Individual and group use of reflections for the Sundays of Year C

Let us imagine a circle of which you are one member. Also in the circle are the texts set for the day and these have to speak for themselves. Another member of your circle is your personal story. Our life experience is an important aspect of our prayer life.

Other contributors are the events of your daily life, local happenings and world events. These need to be drawn in to our prayer. The reflection that will be offered each week is another contributor. It will offer some insights which may help you interact with the texts. Some of you may be able to bring other people into your circle and share the Word and prayer. You will find this very enriching.

Here is one way of shaping your prayer if you are praying with others. You can adapt the method if you are on your own.

  1. Use a simple way to make a transition from everyday activities to your formal prayer time. Make a center piece with a candle, flower etc. Something simple to help the group remind itself of what it is about and help it stay focused.
  2. Have one person read the texts.
  3. Listen to the word and for a few minutes stay in silence allowing the Word to resonate within you.
  4. Share the insights, words that are significant for you. Receive these words without comment and without discussion.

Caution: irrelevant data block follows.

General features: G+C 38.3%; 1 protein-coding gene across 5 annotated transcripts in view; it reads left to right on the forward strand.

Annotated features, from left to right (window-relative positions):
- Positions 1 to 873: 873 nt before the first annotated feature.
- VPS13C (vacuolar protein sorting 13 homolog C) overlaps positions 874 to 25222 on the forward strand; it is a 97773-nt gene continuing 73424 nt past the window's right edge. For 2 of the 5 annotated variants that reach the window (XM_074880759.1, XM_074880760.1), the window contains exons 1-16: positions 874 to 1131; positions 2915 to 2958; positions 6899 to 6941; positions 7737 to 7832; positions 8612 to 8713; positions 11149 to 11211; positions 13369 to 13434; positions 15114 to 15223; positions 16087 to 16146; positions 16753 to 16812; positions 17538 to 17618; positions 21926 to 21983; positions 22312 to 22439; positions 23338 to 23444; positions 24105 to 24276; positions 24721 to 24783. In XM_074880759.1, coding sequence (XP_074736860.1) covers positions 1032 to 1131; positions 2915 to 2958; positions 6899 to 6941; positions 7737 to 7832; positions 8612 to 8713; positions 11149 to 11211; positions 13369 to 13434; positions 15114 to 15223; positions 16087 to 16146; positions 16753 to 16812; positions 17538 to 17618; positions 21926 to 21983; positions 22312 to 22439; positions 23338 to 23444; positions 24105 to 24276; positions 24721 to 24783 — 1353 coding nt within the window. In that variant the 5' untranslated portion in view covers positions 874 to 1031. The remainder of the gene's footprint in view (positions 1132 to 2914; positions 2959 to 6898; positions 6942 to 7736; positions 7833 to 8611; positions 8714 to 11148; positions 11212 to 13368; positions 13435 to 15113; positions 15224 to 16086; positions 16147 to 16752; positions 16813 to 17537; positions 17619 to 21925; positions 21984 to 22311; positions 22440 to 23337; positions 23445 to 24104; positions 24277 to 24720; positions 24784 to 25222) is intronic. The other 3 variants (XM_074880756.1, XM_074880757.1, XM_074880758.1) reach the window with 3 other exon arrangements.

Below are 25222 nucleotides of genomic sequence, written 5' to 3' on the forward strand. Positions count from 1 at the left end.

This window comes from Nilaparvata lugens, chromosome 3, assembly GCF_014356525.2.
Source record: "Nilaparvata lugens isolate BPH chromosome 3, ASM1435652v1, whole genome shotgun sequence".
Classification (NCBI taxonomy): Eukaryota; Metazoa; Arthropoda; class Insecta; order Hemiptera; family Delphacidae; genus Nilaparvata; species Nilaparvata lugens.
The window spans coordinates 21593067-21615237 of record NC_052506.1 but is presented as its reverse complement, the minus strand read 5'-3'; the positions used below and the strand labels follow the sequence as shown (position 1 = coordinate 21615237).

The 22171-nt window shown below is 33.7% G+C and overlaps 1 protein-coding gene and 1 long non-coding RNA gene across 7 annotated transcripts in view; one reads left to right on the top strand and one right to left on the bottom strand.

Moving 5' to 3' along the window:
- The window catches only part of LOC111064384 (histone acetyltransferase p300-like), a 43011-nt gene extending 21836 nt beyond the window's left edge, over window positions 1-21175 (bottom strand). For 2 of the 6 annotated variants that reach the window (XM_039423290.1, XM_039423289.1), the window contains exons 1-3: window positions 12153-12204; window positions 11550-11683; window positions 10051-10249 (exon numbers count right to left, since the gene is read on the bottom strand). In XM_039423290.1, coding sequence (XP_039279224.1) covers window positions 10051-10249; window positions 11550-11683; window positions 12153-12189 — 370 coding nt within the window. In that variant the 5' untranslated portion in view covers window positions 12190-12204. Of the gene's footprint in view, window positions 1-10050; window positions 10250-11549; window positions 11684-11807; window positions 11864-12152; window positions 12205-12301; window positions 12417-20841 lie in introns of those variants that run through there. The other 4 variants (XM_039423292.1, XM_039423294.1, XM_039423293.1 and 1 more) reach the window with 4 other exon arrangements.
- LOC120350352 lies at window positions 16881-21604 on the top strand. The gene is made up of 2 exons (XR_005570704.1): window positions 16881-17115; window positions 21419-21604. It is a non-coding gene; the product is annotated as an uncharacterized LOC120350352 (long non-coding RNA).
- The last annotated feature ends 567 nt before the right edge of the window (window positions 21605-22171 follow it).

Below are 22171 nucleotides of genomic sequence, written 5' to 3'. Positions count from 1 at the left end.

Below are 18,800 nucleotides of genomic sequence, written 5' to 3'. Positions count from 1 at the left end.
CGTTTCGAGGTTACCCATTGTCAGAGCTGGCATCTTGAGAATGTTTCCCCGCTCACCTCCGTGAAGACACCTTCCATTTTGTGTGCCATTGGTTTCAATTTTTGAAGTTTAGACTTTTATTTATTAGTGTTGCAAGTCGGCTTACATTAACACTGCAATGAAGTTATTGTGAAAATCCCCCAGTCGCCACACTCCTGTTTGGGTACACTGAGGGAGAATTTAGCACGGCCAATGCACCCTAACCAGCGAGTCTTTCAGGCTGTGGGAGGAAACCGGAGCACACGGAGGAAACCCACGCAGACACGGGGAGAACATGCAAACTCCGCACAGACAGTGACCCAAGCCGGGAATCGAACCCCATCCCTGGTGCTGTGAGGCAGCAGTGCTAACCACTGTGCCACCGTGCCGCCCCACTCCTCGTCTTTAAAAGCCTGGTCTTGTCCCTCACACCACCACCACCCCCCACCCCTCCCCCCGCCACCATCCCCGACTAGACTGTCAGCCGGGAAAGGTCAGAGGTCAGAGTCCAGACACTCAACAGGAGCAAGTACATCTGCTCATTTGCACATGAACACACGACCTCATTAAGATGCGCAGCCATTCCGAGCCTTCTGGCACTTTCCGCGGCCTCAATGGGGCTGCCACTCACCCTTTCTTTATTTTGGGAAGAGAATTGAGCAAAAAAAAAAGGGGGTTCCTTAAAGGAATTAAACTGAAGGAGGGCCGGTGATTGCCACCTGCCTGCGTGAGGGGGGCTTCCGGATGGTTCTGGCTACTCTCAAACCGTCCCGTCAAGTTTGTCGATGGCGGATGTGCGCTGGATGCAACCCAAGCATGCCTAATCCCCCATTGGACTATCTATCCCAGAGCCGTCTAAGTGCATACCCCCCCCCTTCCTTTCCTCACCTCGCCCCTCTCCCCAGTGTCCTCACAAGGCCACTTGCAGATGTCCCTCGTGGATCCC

5. Read the reflection. Have another period of silence to allow each to hear the Word in their hearts.
  6. Allow another period of sharing from the heart. This time is important as it nourishes each with the gift of the other. As this is a prayer time not bible study reverence the contribution each makes without challenge or discussion.
  7. You may have some short intercessory prayers for the needs of the world and each other.
  8. Conclude with a prayer of blessing.

Introduction to Luke-Acts

The Gospel of Luke and The Acts of the Apostles were conceived as one work. Luke wrote for Christians who were probably Gentiles. His purpose seems to have been to provide a link with the Jewish Scriptures and continue the story of God’s fulfillment of the promise up to Luke’s own day. For Luke, Jesus is a prophet like Moses. To the outsider of Christian circles the Christian movement is “presented as a philosophically enlightened, politically harmless, socially benevolent and philanthropic fellowship.” Johnson, L T p9 The Gospel of Luke.

Luke is above all a storyteller. He creates a single narrative from the common stories of Jesus. He uses the Gospel of Mark as well as other sources including “eyewitnesses”.